Stabilizing breathing for central sleep apnea

The ResMed AirCurve 10™ ASV algorithm learns the patient’s recent minute ventilation (MV) by mapping 13 points in the patient’s breath cycle. When pressure support or EPAP are necessary to stabilize ventilation, the algorithm responds rapidly mapping these seamlessly into the patient’s breath cycle.

The AirCurve 10 ASV learns, predicts, responds to and optimizes pressures to suit each patient’s own unique breathing pattern.

Stabilizing breathing for central sleep apnea

The ResMed AirCurve 10™ ASV algorithm learns the patient’s recent minute ventilation (MV) by mapping 13 points in the patient’s breath cycle. When pressure support or EPAP are necessary to stabilize ventilation, the algorithm responds rapidly mapping these seamlessly into the patient’s breath cycle.

The AirCurve 10 ASV learns, predicts, responds to and optimizes pressures to suit each patient’s own unique breathing pattern.

Stabilizing breathing for central sleep apnea

The ResMed AirCurve 10™ ASV algorithm learns the patient’s recent minute ventilation (MV) by mapping 13 points in the patient’s breath cycle. When pressure support or EPAP are necessary to stabilize ventilation, the algorithm responds rapidly mapping these seamlessly into the patient’s breath cycle.

The AirCurve 10 ASV learns, predicts, responds to and optimizes pressures to suit each patient’s own unique breathing pattern.

Stabilizing breathing for central sleep apnea

The ResMed AirCurve 10™ ASV algorithm learns the patient’s recent minute ventilation (MV) by mapping 13 points in the patient’s breath cycle. When pressure support or EPAP are necessary to stabilize ventilation, the algorithm responds rapidly mapping these seamlessly into the patient’s breath cycle.

The AirCurve 10 ASV learns, predicts, responds to and optimizes pressures to suit each patient’s own unique breathing pattern.

Free ASV education

Learn more about how ASV can help stabilize breathing in patients with central sleep apnea through this complimentary online e-learning course. Course content includes information on:

  • Pressure support with ASV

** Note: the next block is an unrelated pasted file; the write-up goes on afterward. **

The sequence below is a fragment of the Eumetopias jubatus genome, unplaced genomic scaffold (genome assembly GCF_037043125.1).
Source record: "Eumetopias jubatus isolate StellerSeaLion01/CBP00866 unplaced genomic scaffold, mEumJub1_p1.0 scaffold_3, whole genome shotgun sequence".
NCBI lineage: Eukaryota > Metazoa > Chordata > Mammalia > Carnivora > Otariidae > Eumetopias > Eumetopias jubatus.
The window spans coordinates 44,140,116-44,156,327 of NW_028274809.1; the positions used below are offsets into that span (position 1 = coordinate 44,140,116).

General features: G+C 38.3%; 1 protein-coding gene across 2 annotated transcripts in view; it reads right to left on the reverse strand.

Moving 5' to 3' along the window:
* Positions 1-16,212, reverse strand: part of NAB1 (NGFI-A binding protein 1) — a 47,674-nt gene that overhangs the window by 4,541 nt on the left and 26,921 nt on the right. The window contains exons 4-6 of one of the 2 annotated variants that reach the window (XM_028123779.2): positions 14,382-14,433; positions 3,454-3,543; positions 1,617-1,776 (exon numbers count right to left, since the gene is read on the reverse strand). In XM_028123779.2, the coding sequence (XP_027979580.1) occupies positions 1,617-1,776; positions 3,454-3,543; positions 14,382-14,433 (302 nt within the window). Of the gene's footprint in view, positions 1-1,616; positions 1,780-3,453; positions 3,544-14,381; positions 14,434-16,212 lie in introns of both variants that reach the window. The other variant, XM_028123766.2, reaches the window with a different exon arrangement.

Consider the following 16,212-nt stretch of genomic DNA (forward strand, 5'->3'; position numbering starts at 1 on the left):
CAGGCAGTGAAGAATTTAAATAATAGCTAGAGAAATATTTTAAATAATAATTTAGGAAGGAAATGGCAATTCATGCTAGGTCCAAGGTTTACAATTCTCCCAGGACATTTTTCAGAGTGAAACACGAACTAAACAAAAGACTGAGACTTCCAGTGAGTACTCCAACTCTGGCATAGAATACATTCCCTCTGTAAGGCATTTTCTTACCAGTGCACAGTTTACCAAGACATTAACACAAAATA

• ASV algorithm
  • Management of EPAP in ASV
  • Response to apnea, hypopnea and periodic breathing
  • Back-up rate

You'll also have access to a recorded webinar on ASV. Webinar content includes:

  • A review of central sleep apnea pathophysiology
  • Information on the clinical indications for ASV therapy
  • An examination of the pathways to ASV for patients with CSA
  • A review of current clinical evidence for ASV therapy
  • An overview of the benefits of therapy monitoring

Fill out the form below to receive an email with access to our online, self-paced ASV e-learning course and recorded webinar. All fields are mandatory.

1. Javaheri S et al. The prevalence and natural history of Complex sleep apnea. J Clin Sleep Med 2009;5(3):205-211

2. Mogri M et al. Hypoxemia in patients on chronic opiate therapy with and without sleep apnea. Sleep Breath 2009;13:49-57

3. Johnson KG and Johnson DC. Frequency of sleep apnea in stroke and TIA patients: A meta-analysis. J Clin Sleep Med 2010;6(2):131–137

4. Cao M et al. A novel adaptive servoventilation (ASVAuto) for the treatment of central sleep apnea associated with chronic use of opioids. J Clin Sleep Med 2014;10(8):855-61

5. Adapted from Aurora RN et al. Updated adaptive servo-ventilation recommendations for the 2012 AASM guideline: “The Treatment of Central Sleep Apnea Syndromes in Adults: Practice Parameters with an Evidence-Based Literature Review and Meta-Analyses”. J Clin Sleep Med 2016;12(5):757–761